Considering effective charter schools strategies

On July 30, 2014, in Latest News, by The Somerville Times

jehlen_op_edBy  Senator Patricia Jehlen (D- Somerville) and Senator Ken Donnelly (D- Arlington)

(The opinions and views expressed in the commentaries of The Somerville Times belong solely to the authors of those commentaries and do not reflect the views or opinions of The Somerville Times, its staff or publishers)

Last week, the senate voted to defeat a bill that proposed to raise the current cap on charter schools in 29 districts. Beginning in 2017 the cap would rise from 18% to 23% of those school districts’ spending.

Before the vote, we heard from parents, advocates, students, and organizations on both sides of the argument. We sat down with whoever was willing to talk about the bill and what it would mean for students in the Commonwealth and the future of our public education system.

We went into all of these conversations with the goal of answering one essential question: what is our end game in expanding charter schools?

In 1993 when the Massachusetts Legislature voted to create charter schools, the intent was that charters would experiment with new practices for educating our children. Originally, it was intended to take the successful practices developed by charter schools and use them in the district public schools.

Today, charter schools are promoted not as collaborators with public schools, but as competitors in a marketplace where test scores take the place of profits. In this market, there are rewards for schools that can avoid students who are likely to score low. That was never the intent.

If we keep raising the cap on charter schools, more district schools will go out of business, concentrating students who face the biggest challenges in a shrinking number of district schools while extra resources go to the charters.

We will be driving a wedge deep into our communities, pitting students against each other, and effectively declaring that it is acceptable to invest in some kids while divesting from others.

That is not the answer. And that is why we believe this bill, and this issue, cannot move forward without addressing the serious implications that a dual system of public education will have on our children for generations to come.

The bill that we debated undoubtedly has merit, not least because it has sparked the important conversation about innovative ways to make charter schools more inclusive while providing funding for district public schools. But the proposed cap lift would not begin to take effect for 3 more years. Let us not make hasty choices.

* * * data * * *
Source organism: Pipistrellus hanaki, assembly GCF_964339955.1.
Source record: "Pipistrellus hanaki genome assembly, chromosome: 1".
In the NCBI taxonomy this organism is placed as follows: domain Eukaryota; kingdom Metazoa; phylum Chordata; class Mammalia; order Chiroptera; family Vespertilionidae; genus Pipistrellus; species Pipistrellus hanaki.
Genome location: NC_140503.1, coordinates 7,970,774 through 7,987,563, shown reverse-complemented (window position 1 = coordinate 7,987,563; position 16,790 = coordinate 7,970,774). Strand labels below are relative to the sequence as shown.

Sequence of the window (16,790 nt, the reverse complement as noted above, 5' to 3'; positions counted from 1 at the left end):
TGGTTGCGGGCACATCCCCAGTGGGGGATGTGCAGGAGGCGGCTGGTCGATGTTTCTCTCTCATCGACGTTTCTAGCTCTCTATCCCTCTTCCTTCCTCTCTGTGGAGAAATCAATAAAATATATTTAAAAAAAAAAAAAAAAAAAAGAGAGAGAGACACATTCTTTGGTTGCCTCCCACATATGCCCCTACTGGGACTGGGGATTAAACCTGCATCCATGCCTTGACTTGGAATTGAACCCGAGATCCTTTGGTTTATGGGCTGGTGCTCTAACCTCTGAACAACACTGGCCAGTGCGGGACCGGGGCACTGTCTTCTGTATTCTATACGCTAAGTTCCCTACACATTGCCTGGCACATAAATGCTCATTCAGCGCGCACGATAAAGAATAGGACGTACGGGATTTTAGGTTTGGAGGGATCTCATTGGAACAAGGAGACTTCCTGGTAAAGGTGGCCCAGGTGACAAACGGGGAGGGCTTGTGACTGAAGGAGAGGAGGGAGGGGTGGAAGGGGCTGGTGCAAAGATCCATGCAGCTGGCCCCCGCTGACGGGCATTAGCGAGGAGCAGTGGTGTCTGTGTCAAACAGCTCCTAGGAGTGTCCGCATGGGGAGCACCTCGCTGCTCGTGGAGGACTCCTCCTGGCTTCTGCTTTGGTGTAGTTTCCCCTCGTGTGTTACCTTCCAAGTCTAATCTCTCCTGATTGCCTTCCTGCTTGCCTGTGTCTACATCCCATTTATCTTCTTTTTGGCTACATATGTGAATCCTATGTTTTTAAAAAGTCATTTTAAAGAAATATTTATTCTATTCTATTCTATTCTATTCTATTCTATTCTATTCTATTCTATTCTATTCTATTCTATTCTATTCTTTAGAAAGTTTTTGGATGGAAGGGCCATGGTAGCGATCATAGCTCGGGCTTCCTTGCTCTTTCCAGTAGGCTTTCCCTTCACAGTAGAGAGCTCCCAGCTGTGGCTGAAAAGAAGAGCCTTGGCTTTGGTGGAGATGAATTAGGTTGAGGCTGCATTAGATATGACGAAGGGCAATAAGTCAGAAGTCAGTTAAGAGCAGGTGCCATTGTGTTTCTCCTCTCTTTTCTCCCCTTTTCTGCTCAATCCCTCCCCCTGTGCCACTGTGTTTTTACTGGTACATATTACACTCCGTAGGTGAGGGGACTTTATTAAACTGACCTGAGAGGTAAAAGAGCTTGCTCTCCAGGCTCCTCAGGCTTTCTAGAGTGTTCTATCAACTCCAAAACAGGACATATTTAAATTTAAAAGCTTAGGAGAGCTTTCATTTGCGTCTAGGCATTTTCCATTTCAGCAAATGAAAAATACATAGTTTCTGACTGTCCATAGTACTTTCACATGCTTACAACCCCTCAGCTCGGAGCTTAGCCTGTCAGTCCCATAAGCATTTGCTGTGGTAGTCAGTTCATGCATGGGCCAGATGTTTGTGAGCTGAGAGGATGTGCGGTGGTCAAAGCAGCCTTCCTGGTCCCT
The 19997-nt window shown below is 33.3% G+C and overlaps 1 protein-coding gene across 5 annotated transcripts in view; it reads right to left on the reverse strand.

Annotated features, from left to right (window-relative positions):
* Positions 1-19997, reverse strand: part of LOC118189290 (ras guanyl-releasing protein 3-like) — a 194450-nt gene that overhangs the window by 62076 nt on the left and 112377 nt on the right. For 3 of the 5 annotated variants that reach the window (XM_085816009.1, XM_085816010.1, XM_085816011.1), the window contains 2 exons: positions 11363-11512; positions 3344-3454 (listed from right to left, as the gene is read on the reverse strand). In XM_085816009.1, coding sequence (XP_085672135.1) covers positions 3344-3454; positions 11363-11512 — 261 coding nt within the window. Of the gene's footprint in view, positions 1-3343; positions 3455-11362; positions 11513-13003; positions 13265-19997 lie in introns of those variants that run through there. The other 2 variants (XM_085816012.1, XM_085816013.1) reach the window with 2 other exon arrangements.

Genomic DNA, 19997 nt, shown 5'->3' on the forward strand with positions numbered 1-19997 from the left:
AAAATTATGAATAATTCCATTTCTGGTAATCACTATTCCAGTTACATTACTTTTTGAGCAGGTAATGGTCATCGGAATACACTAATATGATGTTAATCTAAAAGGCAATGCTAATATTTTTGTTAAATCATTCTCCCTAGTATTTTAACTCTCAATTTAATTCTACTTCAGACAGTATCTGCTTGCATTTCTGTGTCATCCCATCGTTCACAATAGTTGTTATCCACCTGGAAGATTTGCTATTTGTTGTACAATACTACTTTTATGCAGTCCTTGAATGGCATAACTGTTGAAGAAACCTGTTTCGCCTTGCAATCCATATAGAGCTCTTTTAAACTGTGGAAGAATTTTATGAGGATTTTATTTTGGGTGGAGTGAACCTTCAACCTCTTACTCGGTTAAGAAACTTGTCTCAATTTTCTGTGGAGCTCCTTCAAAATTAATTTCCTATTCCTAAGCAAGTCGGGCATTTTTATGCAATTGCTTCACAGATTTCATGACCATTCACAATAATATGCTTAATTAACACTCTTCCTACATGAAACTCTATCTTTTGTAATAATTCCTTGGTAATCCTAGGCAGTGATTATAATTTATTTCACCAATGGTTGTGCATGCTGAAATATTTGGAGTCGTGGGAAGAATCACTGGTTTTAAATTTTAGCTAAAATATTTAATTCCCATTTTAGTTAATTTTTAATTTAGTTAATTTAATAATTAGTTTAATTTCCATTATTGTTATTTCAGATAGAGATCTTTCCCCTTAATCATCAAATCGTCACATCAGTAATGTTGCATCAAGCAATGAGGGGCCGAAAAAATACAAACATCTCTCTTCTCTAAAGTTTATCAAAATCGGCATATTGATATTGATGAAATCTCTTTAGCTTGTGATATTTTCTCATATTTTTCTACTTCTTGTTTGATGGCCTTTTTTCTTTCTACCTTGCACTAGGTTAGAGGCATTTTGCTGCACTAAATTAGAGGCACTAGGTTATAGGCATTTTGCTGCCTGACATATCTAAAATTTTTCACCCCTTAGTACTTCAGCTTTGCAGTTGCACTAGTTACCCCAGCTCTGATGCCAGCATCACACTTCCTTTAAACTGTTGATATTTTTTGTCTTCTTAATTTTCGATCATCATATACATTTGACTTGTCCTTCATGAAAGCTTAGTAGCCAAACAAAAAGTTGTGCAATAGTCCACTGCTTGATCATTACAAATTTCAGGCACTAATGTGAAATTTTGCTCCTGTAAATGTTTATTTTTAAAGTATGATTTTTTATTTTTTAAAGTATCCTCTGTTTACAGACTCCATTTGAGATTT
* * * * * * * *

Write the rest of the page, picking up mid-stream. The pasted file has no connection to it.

Let us instead step back and consider how we can incorporate the best ideas from all schools to educate all of our children, not only to score high on standardized tests, but to develop into responsible and capable adults, ready to take their places in a complex world.

Let’s keep our eyes on 100 percent of our students, not 18, or 19, or 23 percent of them.

 

1 Response » to “Considering effective charter schools strategies”

  1. meme says:

    “Today, charter schools are promoted not as collaborators with public schools, but as competitors in a marketplace where test scores take the place of profits.”

    This is very misleading. Firstly it was politicians like you that decided that test scores are what matters. Secondly, charter schools have to appeal to the parents that decide to send their children there, and they typically look at much more then just the test results.

    “In this market, there are rewards for schools that can avoid students who are likely to score low.”

    IIRC Charter schools can not administer tests or use test grades as a basis for admission, means that a lotto decides who gets in.

    “We will be driving a wedge deep into our communities, pitting students against each other, and effectively declaring that it is acceptable to invest in some kids while divesting from others.”

    What? This is crazy hyperbole, divesting from students? This is not removing funding from students who remain in schools at all. The current law means that the school the student decided to leave in favor of a charter school still gets funding to educate that students, even though they no longer go there. The wedge is being driving by forcing parents to keep their children in under-preforming public schools, because the Union does not want them to have other options.

    Both of these politicians are reps of the Teachers Union, who fear that should parents have the choice of where to send their students to better schools the union will lose its monopoly. Their ‘end game’ for charter schools is the blocking of them. Increasing the cap and allowing/encouraging parents to participate can only help.

    Also, this is not “by The News Staff”, you really should remove that for stuff the Somerville Times does not write, including op-eds and press releases.

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